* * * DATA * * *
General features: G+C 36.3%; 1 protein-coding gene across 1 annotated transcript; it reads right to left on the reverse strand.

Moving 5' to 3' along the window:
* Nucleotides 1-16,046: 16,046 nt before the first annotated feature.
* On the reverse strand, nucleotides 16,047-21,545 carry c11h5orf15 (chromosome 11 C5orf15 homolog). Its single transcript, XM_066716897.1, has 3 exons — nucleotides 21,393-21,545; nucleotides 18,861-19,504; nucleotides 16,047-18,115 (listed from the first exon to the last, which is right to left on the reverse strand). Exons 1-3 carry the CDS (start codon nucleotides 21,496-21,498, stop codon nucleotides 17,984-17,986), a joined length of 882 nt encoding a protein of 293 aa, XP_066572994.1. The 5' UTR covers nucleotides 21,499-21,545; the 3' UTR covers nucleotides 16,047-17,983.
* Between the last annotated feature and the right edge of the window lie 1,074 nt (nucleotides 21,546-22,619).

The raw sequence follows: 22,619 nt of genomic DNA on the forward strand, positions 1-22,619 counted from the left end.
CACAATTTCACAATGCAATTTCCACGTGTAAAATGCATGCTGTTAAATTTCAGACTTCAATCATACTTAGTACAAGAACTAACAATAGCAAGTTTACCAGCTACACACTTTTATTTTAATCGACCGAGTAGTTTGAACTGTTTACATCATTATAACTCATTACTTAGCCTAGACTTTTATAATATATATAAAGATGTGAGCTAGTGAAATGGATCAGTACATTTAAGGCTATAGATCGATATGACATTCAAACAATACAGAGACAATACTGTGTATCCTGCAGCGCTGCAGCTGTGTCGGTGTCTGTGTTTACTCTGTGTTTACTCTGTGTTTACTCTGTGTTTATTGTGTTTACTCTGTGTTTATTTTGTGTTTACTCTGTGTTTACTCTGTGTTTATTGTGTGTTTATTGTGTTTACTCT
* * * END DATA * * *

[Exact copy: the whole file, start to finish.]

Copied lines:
General features: G+C 36.3%; 1 protein-coding gene across 1 annotated transcript; it reads right to left on the reverse strand.

Moving 5' to 3' along the window:
* Nucleotides 1-16,046: 16,046 nt before the first annotated feature.
* On the reverse strand, nucleotides 16,047-21,545 carry c11h5orf15 (chromosome 11 C5orf15 homolog). Its single transcript, XM_066716897.1, has 3 exons — nucleotides 21,393-21,545; nucleotides 18,861-19,504; nucleotides 16,047-18,115 (listed from the first exon to the last, which is right to left on the reverse strand). Exons 1-3 carry the CDS (start codon nucleotides 21,496-21,498, stop codon nucleotides 17,984-17,986), a joined length of 882 nt encoding a protein of 293 aa, XP_066572994.1. The 5' UTR covers nucleotides 21,499-21,545; the 3' UTR covers nucleotides 16,047-17,983.
* Between the last annotated feature and the right edge of the window lie 1,074 nt (nucleotides 21,546-22,619).

The raw sequence follows: 22,619 nt of genomic DNA on the forward strand, positions 1-22,619 counted from the left end.
CACAATTTCACAATGCAATTTCCACGTGTAAAATGCATGCTGTTAAATTTCAGACTTCAATCATACTTAGTACAAGAACTAACAATAGCAAGTTTACCAGCTACACACTTTTATTTTAATCGACCGAGTAGTTTGAACTGTTTACATCATTATAACTCATTACTTAGCCTAGACTTTTATAATATATATAAAGATGTGAGCTAGTGAAATGGATCAGTACATTTAAGGCTATAGATCGATATGACATTCAAACAATACAGAGACAATACTGTGTATCCTGCAGCGCTGCAGCTGTGTCGGTGTCTGTGTTTACTCTGTGTTTACTCTGTGTTTACTCTGTGTTTATTGTGTTTACTCTGTGTTTATTTTGTGTTTACTCTGTGTTTACTCTGTGTTTATTGTGTGTTTATTGTGTTTACTCT